Money Troubles: As so often on these big money projects, a financial dispute rose its ugly head. 11 Dec 2019: Me: Hi Barbara. Charles is writing about the first Umko race and needs some excerpts from the Umko book. I managed to find some of the stuff he wanted, but unfortunately it will need to be re-typed! Charge him per word.
Barbara: Hi Pete. He doesn't pay his accounts!
Me: A delinquent !? We'll just attach his boats at KCC . .
Charles: They wouldn't be worth attaching.
On 27 Dec 2019 we had a Major Breakthrough!
Barbara wrote: Dear Rory, Thanks for your practical suggestions some of which we miss because we go backwards and forwards and have read it many times. When I was typing a section for Charles I also said to him, “You mention Barbara – no one knows who Barbara is. Those things are important or they frustrate the reader. Rory replied: The same thought crossed my mind. I wondered when we would hear more about ‘Barbara’ while the lads were engaged in all these Boys Own adventures. I look forward to a Chapter entirely devoted to Barbara from The First Meeting to the Altar. (Editor-in-Chief Swanie please Note).
Ha! I wrote to Rory: The cat is among the pigeons. Charles is grappling with this. Initially he was under orders not to write about Barbara, but we have discussed it before – and had a long discussion over coffee this morning. He will now write all he wants while – initially anyway – not revealing it to The Chief Whip. “In public” he will continue with all other aspects of the book – there’s plenty to keep him busy. After that . . ons sal sien. I personally think she’ll be fine with what is actually a fun tale of their eyes meeting across a crowded licencing office, match-ups plotted, Comrades races, restaurant dates, a modern, less conventional wedding, a honeymoon featuring underwear, etc. There’s no doubt it will have to be faced! Like The Approaches, followed by No.1 rapid, he will simply have to paddle through it and write about Number One.
Delinquency and Dancing Winds: 10 August 2020 Barbara:Charles is off tomorrow to walk in the Champagne area of the Berg. I was wondering why he wasn’t making much of a contribution towards the group’s food, but then saw him packing a box with six beers and a bottle of white wine. With the ban on the sale of alcohol, this is pure gold. I enjoy these times when he goes away. We get on well but it is good, as Kahlil Gibran says, “To let the winds of heaven dance between you.” I know just what I will do with the next few days.
Puncture-ation: Deep discussions were held on punctuation. Commas and apostrophes were debated the most. Barbara:I’ve been reading a book on punctuation written with a lot of humour by someone who calls herself a stickler for correct pronunciation and punctuation. She dithers outside a charity shop that has a sign in the window which reads, “Can you spare any old records”. There is no question mark! Should she go in and mention it? “But what will I do if the elderly charity shop lady gives me the usual disbelieving stare and then tells me to “Bugger off, get a life and mind your own business?”Well, Barbs knows my sympathies lie not with the author, but firmly with the old charity shop lady!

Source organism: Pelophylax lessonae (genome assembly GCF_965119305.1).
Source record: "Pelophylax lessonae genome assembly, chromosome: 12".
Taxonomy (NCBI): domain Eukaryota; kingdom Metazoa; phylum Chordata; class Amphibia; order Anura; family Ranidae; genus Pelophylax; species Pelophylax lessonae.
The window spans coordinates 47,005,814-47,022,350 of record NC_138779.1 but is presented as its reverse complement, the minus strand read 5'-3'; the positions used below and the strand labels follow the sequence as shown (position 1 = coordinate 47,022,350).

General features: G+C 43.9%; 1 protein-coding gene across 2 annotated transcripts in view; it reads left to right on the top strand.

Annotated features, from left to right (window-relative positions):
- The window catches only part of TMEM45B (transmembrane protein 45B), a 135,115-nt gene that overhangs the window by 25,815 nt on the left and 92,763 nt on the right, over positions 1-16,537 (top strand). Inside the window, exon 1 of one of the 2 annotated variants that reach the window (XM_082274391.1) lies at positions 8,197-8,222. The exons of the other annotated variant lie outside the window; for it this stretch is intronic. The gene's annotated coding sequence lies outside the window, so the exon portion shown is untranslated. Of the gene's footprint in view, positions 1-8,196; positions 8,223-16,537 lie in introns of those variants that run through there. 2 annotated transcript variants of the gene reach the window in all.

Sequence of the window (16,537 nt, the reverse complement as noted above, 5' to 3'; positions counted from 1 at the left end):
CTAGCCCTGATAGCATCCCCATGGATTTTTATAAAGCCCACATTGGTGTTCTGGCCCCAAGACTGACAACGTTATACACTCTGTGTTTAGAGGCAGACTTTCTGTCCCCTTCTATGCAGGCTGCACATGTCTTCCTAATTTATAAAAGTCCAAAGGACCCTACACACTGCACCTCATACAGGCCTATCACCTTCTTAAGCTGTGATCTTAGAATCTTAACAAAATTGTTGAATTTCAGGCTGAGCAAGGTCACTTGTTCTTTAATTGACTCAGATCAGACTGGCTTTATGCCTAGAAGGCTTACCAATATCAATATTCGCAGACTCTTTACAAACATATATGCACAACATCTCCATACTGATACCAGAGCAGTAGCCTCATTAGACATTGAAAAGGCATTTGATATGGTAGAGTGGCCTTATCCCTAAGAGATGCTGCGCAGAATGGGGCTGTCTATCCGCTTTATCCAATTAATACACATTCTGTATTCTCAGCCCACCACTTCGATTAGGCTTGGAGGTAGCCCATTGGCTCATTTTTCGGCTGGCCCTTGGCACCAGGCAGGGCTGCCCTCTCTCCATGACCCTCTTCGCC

Nativity Nonsense: 12 Nov 2020 Barbara wrote: Hi to you two from a very tired typist. Recently I was retrenched from the job of proof reader when I tried to put about a hundred commas into one chapter and things have been quiet for a few weeks, but tonight I have been back on the job of typist with a very exacting task master next to me trying to get me to type a timeline for him. The meticulous ‘Virgo’ at his best.
Rory, I include you in this ‘just to keep you in the loop’. I say this facetiously, as Charles and I are very critical of these buzz words and we have laughed at this. The end is in sight for this ‘bestseller.’ All we do now is sit back and wait to be acknowledged as a finalist in the Pulitzer prize. Except he can’t get that because he is not American. Anyway, Charles wants to know if he has missed anyone in his acknowledgements. Enough nonsense for now. Good night.
Rory John: All looking good. I like the timeline for 1966. Were the two events linked? “Met Barbara” – “World’s first heart transplant” – ?? As for acknowledgements – BARBARA should be Highlighted in Rhinestone.
Me: Hear hear – Long service medal, VC with Halo and a Pugilist Prize.
Barbara: Hi to you both, once again. I must reply to the last email. Rory, I take it that having my name in Rhinestone, is some acknowledgement of my efforts as typist. Thanks for that, although I don’t quite understand the use of that word. Pete, I do try to polish my Halo, but it is still very tarnished and sits cock-eyed on my head. Your mention of me getting the Pugilist Prize reminds me of a conversation between Charles and I which made me laugh, although I don’t think it was supposed to: